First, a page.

Have a lingot for the post!

4 months ago

https://www.duolingo.com/antonmo
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I’ve just started and I’m learning new stuff. Recommending it. And just the satisfaction of reading the tips page in Spanish and understanding it is great.

I’m in the beginning so haven’t got to the challenging stuff yet.

Did you do all levels in English?

4 months ago

https://www.duolingo.com/C_R_A_Z-Y1273

Not yet. ;)

4 months ago

https://www.duolingo.com/Jaelzion
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I agree. I saw someone's recommendation to the do the reverse tree so I started the English from Spanish tree. It's great because there's a lot more translating from English into Spanish. It's particularly challenging if you don't use the word bank, which means you have to come up with the right words yourself. I'm doing the two together now (regular and reverse).

4 months ago

https://www.duolingo.com/PaulLeger2

For those that have done this before at what level should your first tree be before you start your reverse tree?

4 months ago

https://www.duolingo.com/Thomas.Heiss
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@PaulLeger

This might depend on the language and how you attack your course exactly.

at what level should your first tree be before you start

Sorry, I have no minimum level for you to give.

Example:

I completed my EN->PT tree (69 skills) on the old Duolingo strength system within ~1 year at level 16 and leveled-up to level 17 two days later.
My updated EN->PT tree has now 91 skills (it is final already, no more A/B testing).

I would say ~60-80%, better 100% (only first L1 crown level) course progress.

If you feel already confident with a ~50% course progress, you could give it a try how far you can come and how easy or difficult it gets for you as long as you move down the tree; you can stop or make a break with your reverse tree at any time.

Reverse trees are not a 1:1 clone of the forward tree!!

..(...)..

For Romance languages:
Be aware of the "jumping Subjunctive", out of nowhere, even for the earlier reverse skills!

My forward Portuguese tree has now four Subjunctive skills:

  • Verbs: Subjunctive Present
  • Verbs: Subjunctive Past
  • Future Subjunctive
  • Verbs: Subjunctive Pluperfect

It will definitely help you if you have practiced those skills (and other verb tense skills) a bit before you do the reverse tree or if you have a good grammar book for reference on your table.

Asked sentences in Portuguese can get quickly pretty challenging for my PT->DE reverse tree when I have to type/write them in the language I am learning.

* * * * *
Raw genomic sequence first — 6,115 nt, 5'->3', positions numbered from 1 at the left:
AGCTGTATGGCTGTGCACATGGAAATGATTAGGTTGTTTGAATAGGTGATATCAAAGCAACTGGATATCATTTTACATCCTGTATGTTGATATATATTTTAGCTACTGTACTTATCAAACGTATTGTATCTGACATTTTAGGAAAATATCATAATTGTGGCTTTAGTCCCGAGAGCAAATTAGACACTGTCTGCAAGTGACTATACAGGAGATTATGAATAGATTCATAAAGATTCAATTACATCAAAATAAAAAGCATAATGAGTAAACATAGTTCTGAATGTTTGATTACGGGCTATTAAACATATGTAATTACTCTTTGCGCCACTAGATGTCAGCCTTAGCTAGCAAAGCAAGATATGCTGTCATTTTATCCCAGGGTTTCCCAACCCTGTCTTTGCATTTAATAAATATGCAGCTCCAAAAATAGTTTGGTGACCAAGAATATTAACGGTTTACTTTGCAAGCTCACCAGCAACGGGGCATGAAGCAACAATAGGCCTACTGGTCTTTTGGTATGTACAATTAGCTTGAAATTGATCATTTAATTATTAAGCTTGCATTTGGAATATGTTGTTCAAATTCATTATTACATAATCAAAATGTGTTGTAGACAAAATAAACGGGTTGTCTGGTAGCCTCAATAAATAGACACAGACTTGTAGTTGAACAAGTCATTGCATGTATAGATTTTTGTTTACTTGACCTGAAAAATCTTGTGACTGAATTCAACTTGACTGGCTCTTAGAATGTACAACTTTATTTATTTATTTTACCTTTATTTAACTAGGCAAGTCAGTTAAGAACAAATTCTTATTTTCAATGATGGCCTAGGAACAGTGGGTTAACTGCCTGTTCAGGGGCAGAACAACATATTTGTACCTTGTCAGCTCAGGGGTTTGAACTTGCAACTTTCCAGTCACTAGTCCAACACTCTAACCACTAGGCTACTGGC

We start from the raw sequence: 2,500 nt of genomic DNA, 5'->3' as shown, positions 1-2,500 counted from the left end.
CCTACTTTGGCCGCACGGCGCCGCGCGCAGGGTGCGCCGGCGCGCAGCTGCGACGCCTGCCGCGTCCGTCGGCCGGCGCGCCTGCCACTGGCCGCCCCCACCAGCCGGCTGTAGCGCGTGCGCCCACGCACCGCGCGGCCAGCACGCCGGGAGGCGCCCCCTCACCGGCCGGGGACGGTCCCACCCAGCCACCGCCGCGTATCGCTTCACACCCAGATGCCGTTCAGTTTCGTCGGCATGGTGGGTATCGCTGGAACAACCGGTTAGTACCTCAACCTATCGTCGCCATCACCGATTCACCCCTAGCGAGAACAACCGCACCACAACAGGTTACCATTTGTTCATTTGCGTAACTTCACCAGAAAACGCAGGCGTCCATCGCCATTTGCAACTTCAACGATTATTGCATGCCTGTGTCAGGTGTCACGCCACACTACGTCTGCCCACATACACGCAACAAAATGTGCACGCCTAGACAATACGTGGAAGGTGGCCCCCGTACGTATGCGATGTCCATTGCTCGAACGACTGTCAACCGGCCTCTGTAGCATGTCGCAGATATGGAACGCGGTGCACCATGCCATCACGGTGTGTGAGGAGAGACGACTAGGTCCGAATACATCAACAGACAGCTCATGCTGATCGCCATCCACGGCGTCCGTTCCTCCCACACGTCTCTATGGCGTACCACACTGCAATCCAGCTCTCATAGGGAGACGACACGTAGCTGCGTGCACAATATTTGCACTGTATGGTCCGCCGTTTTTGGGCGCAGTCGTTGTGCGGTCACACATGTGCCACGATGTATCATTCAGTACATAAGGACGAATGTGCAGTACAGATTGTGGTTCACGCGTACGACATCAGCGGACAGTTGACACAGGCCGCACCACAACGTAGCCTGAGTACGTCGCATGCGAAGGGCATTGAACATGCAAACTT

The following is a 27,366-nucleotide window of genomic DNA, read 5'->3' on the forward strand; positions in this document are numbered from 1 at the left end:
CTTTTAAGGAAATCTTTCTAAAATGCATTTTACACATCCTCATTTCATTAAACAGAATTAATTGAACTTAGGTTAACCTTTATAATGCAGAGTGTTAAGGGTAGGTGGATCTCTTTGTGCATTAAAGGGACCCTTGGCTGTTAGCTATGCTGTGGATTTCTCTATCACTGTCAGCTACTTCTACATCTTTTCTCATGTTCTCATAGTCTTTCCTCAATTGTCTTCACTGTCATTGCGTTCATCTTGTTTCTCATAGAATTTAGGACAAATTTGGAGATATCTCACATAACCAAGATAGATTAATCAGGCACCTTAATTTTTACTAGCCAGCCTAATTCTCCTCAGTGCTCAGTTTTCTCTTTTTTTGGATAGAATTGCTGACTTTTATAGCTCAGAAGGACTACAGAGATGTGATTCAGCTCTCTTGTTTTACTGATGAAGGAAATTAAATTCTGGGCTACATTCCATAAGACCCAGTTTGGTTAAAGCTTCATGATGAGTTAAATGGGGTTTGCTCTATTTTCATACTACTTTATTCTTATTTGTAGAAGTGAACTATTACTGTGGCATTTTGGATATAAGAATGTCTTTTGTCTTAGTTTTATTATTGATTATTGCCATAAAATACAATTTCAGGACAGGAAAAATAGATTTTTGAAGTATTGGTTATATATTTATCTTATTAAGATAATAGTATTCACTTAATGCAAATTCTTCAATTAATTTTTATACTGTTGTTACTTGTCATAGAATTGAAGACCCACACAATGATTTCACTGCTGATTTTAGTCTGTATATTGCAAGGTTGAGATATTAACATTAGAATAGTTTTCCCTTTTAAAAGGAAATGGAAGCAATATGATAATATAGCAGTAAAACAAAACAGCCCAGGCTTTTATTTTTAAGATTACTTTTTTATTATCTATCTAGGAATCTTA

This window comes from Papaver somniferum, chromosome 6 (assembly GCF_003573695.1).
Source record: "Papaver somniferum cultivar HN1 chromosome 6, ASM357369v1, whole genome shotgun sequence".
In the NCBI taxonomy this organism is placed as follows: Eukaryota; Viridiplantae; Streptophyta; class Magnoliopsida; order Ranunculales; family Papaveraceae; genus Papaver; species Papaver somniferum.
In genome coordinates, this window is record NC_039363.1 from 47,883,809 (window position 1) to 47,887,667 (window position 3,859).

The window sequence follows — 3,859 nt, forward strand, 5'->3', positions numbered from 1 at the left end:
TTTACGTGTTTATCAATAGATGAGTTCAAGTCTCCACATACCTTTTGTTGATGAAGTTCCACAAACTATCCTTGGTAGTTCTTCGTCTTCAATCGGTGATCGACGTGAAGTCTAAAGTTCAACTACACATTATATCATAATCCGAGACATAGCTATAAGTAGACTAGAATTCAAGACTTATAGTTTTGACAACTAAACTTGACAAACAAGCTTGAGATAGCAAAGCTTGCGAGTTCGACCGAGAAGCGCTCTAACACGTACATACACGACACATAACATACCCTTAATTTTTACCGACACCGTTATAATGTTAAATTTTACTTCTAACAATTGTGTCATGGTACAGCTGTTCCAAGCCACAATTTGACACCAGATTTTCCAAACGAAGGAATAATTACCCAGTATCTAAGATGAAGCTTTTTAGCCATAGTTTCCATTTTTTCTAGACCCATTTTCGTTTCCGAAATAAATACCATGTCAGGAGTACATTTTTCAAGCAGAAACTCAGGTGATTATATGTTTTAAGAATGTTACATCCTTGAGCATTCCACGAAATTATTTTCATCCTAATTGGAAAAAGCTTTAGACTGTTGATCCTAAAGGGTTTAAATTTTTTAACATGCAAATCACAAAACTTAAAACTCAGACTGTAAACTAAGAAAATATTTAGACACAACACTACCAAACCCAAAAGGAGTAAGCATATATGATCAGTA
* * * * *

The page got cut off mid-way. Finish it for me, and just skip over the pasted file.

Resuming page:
I hardly do the "timed practice" because of this reason which even got so much more difficult for my forward EN->PT tree after the code changes a few weeks ago.

..(...)..

Most forward courses had the problem that users - like me - used the global (blue) practice button more often (incl. timed practice) and that this button heavily focused on the first 50-60% (maybe 70%) half of the tree.

The second half - with more difficult grammar incl. verb tense skills - of the tree has not always been practiced that often by users because of a problem in the Duolingo algorithm (basically it just focuses on the first non-golden skill from top to the bottom) so the strength of those skills was not that good; you had to re-strengthen a lot on a daily basis to catch up and reach the bottom to be able to re-strenghten ALL skills as each day multiple skills lost their 100% strength (words decay).

My own strategy concept for 2018 (and 2019) is to level those more difficult grammar skills and especially verb tense skills up to higher crown levels.

If you do this, 1,5-2,0 years will easily pass by for your forward tree; try a mix of both worlds.


I think level 10 is too early as you have not passed all the early beginner "dabbling" stuff (man drinks beer, woman drinks milk, x eats bread, bee does y).

If you try to level up EACH skill sequentially to higher crowns L3+ (or L5) - as you do right now for your Spanish course - vs pass ALL skills only on crown L1 (+ re-strengthen reviews), your current levels may mean nothing much...

If you conquered your tree for all skills on at least crown L1 level (=golden owl) and you have practiced the language for one year, you are definitely READY to start the reverse tree; try it as soon as possible as writing/recalling words in a language is the better practice than only reading.

I was not that much successful in trying to do both in parallel after only a ~4 month learning phase.

4 months ago

https://www.duolingo.com/PaulLeger2

Thanks for all your great advice Thomas! I'll wait a bit to start my reverse tree in Spanish. As for Italian It probably won't be until spring.

4 months ago

https://www.duolingo.com/Catherine966298
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Paul, Good question. Getting advice from advanced learners is a treat. Most of the time, the answer is "it is up to you". How true! I'm sending you a lingot and good thoughts. I only waited, because I didn't know that there was such a thing as a reverse tree. Your new friend, Cat

4 months ago

https://www.duolingo.com/PaulLeger2

Thanks Cat!

4 months ago

https://www.duolingo.com/Becky245205
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I've seen a lot of people in the past say that you can start when you are about 80% done with your forward tree but I waited until I was completely finished with mine. I think it just depends on what kind of learner you are. Completing the first tree is definitely helping me with the reverse as some of the last few lessons in the forward tree are coming up at the beginning of the reverse tree.

4 months ago

https://www.duolingo.com/Chilotin
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Do the reverse tree! I think that skills that involve subjunctive are an excellent practice for English speakers. And it is challenging, because you'll have to write more in Spanish.

4 months ago